We attempted to assess the extent of caregiver recall error in several ways, including by examining the correlation between caregiver reports of supplementary immunisation activity doses and administrative records of supplementary immunisation activities, the odds of poliomyelitis as a function of the reported number of doses of vaccine received, and the association between the estimated vaccine-induced population immunity on the basis of caregiver reports of vaccination history and the incidence of poliomyelitis. In each case, results based on caregiver recall were consistent with those expected based on the other data sources, although comparison with the supplementary immunisation activity schedule suggested that at higher dose numbers there was a preference for reporting seven, ten, 12, 15, and 20 doses (appendix). These findings are in agreement with a study in India,7 where information from detailed interviews with parents of children with poliomyelitis showed some small errors in recall of the number of vaccine doses received by their children but no consistent upwards or downwards bias. Furthermore, vaccination history is taken at a time when both the caregiver and interviewer are unaware of the polio status of the child, thus removing the possibility of differential reporting from cases and controls. The findings of a greater effectiveness of monovalent OPVs and weak evidence of greater effectiveness of bivalent vaccine than trivalent OPV are therefore likely to be robust to recall error of caregivers. We also focused on children aged 0–2 years when estimating vaccination coverage and population immunity to avoid recall errors that might have been more frequent among older children. Children in this age group were also chosen because they are more representative of the at-risk population.
The negative correlation of population immunity with incidence shows protective immunity within the population. However, in some districts there was not the expected reduction in cases despite high estimated population immunity. A limitation of this analysis is that non-polio acute flaccid paralysis cases are assumed to be representative of the entire population. In reality, even within districts there are probably areas not reached by surveillance and vaccination teams, resulting in heterogeneities in population immunity that are not captured in the analysis.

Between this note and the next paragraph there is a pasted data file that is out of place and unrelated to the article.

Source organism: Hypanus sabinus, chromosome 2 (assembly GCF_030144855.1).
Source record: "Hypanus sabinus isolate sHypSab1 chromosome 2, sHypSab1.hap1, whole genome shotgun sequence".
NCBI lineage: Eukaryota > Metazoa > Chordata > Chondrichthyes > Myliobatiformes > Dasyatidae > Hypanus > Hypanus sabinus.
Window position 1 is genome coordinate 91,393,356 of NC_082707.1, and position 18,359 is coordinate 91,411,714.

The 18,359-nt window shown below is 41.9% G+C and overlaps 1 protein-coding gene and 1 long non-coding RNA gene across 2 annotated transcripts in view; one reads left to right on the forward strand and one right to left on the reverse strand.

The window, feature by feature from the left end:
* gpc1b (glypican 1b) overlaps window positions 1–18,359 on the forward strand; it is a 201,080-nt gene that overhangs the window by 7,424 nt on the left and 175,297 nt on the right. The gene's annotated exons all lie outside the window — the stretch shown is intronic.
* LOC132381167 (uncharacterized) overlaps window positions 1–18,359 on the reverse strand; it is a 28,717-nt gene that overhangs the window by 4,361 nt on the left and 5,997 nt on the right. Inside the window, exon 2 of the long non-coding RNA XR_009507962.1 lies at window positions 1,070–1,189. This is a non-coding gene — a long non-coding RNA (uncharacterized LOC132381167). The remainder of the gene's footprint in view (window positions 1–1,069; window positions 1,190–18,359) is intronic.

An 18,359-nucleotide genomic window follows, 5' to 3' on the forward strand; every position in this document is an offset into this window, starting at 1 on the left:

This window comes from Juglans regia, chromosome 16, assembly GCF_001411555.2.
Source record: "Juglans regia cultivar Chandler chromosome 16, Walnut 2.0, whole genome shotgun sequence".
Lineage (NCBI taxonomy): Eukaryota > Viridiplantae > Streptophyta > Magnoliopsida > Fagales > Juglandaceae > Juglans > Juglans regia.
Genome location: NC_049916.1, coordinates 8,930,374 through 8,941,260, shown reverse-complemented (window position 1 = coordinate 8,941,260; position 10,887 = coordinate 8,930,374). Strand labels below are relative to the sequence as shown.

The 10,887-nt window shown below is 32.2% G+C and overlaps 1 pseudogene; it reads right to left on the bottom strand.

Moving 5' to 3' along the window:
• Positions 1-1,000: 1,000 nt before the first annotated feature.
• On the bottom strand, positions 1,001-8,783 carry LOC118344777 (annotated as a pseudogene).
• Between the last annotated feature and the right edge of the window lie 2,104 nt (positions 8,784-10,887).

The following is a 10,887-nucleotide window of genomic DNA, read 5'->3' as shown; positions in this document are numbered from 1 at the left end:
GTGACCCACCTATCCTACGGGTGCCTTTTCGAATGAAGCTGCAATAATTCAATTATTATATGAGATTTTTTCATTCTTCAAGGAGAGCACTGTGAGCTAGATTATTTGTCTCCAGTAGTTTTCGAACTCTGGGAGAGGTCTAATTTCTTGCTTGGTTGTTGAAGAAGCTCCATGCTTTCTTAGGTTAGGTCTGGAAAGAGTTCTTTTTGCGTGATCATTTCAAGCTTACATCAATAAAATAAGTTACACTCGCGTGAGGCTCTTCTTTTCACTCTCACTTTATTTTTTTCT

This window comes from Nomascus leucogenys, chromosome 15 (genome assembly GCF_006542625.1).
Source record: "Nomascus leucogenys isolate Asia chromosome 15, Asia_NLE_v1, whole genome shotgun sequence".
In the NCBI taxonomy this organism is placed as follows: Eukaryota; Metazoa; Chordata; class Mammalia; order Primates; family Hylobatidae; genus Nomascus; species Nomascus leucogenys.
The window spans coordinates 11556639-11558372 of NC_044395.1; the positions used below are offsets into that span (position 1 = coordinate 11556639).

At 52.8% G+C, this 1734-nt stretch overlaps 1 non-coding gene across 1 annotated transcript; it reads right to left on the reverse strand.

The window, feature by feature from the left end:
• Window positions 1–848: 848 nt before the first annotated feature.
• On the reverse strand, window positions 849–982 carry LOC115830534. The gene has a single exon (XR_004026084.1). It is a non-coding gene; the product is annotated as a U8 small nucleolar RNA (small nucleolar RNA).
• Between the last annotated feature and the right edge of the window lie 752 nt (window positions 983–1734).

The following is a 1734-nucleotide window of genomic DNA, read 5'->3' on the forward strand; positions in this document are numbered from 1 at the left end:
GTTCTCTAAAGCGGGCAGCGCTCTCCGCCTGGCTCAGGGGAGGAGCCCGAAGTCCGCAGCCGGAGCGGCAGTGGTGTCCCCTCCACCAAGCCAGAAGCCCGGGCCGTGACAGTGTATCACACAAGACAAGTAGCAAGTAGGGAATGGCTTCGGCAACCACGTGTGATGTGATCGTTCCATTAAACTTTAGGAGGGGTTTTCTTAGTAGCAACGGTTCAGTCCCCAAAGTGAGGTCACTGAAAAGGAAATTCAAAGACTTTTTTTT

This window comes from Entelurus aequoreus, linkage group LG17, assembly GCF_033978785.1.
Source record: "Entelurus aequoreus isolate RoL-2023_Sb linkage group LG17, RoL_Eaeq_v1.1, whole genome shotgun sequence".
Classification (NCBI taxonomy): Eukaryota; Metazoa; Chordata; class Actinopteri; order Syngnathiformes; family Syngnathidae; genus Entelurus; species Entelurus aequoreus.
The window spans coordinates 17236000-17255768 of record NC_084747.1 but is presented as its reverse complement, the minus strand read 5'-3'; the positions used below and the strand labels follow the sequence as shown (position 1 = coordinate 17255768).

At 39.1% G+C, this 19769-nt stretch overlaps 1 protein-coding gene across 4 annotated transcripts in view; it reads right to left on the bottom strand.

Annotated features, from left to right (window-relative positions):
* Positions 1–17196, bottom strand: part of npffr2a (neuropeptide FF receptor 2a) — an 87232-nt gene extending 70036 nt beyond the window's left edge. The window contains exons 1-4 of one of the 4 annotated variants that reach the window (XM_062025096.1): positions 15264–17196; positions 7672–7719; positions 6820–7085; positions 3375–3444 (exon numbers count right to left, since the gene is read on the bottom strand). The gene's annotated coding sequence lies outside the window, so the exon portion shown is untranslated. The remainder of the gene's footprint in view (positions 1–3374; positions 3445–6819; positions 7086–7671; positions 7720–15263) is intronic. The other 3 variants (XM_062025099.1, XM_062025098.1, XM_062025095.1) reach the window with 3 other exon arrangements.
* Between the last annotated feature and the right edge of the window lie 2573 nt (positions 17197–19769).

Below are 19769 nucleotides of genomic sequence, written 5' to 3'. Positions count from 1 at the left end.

In the past 10 years there have been many developments in the control of poliomyelitis that should enable elimination in Afghanistan and Pakistan. However, an increase in incidence has occurred despite the introduction of more efficacious vaccines because of steep decreases in vaccination coverage. In 2011, 40% of children under 3 years old in Balochistan and FATA in Pakistan and in southern Afghanistan were estimated to be unprotected against serotype 1, the predominant circulating wild poliovirus. If vaccination coverage during the two trivalent and four bivalent OPV campaigns planned in Afghanistan and Pakistan in 2012 could be increased to at least 80%, and if persistently missed children could be reached by the programme, the proportion of unprotected children would decrease to less than 10% and eradication would become feasible. To achieve this ambitious goal, major improvements in vaccination delivery will be needed in the face of armed conflict and concerns about security.
KMO, RBA, and NCG designed the study. ED, OuI, AQ, NA, TPM, and RT coordinated surveillance of acute flaccid paralysis. All authors contributed to the data analysis and interpretation, writing of the report, and approved it before submission.
We declare that we have no conflicts of interest.